January 28, 2014

Tax Form 1099-K: What Do I Do with It?

This post is brought to you by GoDaddy Online Bookkeeping (formerly Outright) the simplest way to manage your small business finances online. Sign up today for a less taxing tax time!

There’s that old sinking feeling again – you see a tax form in your mailbox and you have no idea what it is! It could be something completely benign or the worst piece of paper you’ve ever held between your shaky fingers. You open it up and see it’s the 1099-K.

Wait, what is that again? You feel like you’ve seen this before but can’t quite recall what it does or if you should be terrified. Perhaps that’s why you clicked on this blog post in the first place so you could react properly to the news. Let’s take a look at the 1099-K and what it means for you and your business…and why you shouldn’t be so afraid right now.

What is the form?

The 1099-K is a tax form that is used by payment processors like PayPal or Etsy Direct Checkout to report how much sellers made throughout the year. Before this form there was no good way for the government to track this information. They suspected that many sellers were misrepresenting how much money they were actually making so they began requiring payment processors to send out this form every year.

If you’re a seller on Etsy and use PayPal for your transactions, PayPal will send you a 1099-K to report how much you made. They also send the IRS a copy so they know how much you made. And that’s really about it – it’s simply an informational tool and to help the government crack down on fraudulent tax reporting.

Who gets it?

However, just because you sell online doesn’t mean you’ll automatically get the 1099-K. In fact, many sellers on sites like Etsy or Amazon won’t get one, as they don’t make enough money. It’s only for top sellers for now.

You must meet the two following criteria to receive the form:

-        Make $20,000 or more
-        Sell 200 or more items

If you don’t meet both of those, you won’t get the form. If you do, expect to see it in your mailbox by the end of January/beginning of February.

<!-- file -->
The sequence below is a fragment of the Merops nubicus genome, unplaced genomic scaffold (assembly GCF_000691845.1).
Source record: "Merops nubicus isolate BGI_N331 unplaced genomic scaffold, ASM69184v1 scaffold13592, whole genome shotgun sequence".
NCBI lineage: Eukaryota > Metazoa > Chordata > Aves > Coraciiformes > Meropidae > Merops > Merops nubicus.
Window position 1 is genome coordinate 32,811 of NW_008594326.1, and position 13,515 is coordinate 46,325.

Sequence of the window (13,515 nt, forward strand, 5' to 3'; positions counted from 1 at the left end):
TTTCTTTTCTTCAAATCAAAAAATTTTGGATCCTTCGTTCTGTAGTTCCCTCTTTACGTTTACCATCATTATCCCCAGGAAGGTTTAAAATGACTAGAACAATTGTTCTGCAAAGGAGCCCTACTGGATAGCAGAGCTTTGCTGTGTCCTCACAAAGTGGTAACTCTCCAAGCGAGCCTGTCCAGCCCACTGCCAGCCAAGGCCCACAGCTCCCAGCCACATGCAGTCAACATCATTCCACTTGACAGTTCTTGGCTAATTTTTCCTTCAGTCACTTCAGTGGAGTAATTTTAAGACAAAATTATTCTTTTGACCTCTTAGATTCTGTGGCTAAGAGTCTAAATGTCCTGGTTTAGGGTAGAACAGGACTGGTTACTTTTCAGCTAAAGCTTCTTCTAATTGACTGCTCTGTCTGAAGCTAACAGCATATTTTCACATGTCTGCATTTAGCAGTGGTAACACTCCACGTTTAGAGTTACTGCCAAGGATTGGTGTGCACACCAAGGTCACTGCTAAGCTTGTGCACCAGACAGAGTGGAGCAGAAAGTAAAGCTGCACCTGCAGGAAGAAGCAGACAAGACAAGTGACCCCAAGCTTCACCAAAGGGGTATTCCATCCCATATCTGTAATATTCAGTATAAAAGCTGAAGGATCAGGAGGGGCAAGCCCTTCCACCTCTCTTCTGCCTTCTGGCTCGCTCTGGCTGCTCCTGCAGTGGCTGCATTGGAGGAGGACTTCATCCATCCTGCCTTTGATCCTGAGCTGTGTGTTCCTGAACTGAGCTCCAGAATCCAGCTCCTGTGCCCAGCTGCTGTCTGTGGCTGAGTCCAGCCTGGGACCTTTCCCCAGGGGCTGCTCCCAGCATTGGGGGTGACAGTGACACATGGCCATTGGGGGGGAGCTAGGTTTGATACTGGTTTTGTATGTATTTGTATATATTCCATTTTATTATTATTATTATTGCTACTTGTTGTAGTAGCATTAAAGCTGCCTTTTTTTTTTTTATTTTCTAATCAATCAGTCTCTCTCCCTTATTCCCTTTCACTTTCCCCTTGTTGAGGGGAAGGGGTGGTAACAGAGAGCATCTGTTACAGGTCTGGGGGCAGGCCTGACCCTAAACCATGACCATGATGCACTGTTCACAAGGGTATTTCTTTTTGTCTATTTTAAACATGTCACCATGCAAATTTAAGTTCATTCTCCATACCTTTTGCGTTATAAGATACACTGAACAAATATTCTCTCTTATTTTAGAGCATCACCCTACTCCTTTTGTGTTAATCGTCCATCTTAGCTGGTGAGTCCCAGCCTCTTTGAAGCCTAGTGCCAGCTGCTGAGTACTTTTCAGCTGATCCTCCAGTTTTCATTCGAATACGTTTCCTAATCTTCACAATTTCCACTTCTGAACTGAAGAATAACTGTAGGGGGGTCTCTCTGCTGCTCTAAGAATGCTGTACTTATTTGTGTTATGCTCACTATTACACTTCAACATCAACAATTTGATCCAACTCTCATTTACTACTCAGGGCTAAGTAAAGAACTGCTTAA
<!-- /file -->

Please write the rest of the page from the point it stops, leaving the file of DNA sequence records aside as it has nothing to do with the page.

What to do with it?

So if this tax form merely reports how much you made through a certain website or payment provider, is there anything you can actually use it for? It’s a good question, and while it is primarily an informational one, you can use it for your tax purposes.

For starters, it gives you a good idea what you made through the year if you haven’t been tracking your own finances. Now you have something to work against when you start your taxes for April. However, it is always a good idea to do your own finances or sign up for GoDaddy Online Bookkeeping to keep your own accounting of income (and expenses) just in the case the 1099-K has incorrect information on it. You don’t want two different totals going to the IRS or for something to come up down the road.

Also, just because the IRS sees a big total doesn’t mean all that total was profit for your business. You’ll be able to deduct your business expenses when you file your Schedule C (self-employed) tax form in April. Make sure you’re tracked your expenses, or the IRS will think the amount on your 1099-K is pure, taxable profit.

After you’ve filed your taxes, put the 1099-K in a safe place with your other tax forms. It’s good to keep everything on file for at around seven years…just in case.

Did you receive form 1099-K? Did it gel with your own books?

1 comment:

Mukesh Kumar said...

Go to the https://www.onlinefiletaxes.com/ and hire profesional to submit your 1099-K forms in a good way.